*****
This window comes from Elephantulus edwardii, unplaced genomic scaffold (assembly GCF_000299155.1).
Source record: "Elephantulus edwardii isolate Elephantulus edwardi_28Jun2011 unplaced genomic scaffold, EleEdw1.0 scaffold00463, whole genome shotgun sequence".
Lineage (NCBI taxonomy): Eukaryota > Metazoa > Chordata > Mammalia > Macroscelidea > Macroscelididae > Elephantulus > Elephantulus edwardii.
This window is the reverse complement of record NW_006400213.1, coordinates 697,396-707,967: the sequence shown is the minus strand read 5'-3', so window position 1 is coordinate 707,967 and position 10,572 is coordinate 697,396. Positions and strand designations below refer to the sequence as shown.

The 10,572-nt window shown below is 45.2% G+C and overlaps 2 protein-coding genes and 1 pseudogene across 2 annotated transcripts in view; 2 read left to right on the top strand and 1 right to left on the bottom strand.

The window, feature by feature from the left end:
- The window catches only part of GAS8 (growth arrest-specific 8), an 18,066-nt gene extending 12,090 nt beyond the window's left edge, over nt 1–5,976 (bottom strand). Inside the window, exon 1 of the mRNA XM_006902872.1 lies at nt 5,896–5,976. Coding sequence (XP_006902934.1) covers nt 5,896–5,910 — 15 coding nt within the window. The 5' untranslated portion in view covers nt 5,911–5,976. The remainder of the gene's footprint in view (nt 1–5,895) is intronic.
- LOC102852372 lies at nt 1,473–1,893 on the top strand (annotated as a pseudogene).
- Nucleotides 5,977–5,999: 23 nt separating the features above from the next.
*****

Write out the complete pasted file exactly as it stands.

This window comes from Elephantulus edwardii, unplaced genomic scaffold (assembly GCF_000299155.1).
Source record: "Elephantulus edwardii isolate Elephantulus edwardi_28Jun2011 unplaced genomic scaffold, EleEdw1.0 scaffold00463, whole genome shotgun sequence".
Lineage (NCBI taxonomy): Eukaryota > Metazoa > Chordata > Mammalia > Macroscelidea > Macroscelididae > Elephantulus > Elephantulus edwardii.
This window is the reverse complement of record NW_006400213.1, coordinates 697,396-707,967: the sequence shown is the minus strand read 5'-3', so window position 1 is coordinate 707,967 and position 10,572 is coordinate 697,396. Positions and strand designations below refer to the sequence as shown.

The 10,572-nt window shown below is 45.2% G+C and overlaps 2 protein-coding genes and 1 pseudogene across 2 annotated transcripts in view; 2 read left to right on the top strand and 1 right to left on the bottom strand.

The window, feature by feature from the left end:
- The window catches only part of GAS8 (growth arrest-specific 8), an 18,066-nt gene extending 12,090 nt beyond the window's left edge, over nt 1–5,976 (bottom strand). Inside the window, exon 1 of the mRNA XM_006902872.1 lies at nt 5,896–5,976. Coding sequence (XP_006902934.1) covers nt 5,896–5,910 — 15 coding nt within the window. The 5' untranslated portion in view covers nt 5,911–5,976. The remainder of the gene's footprint in view (nt 1–5,895) is intronic.
- LOC102852372 lies at nt 1,473–1,893 on the top strand (annotated as a pseudogene).
- Nucleotides 5,977–5,999: 23 nt separating the features above from the next.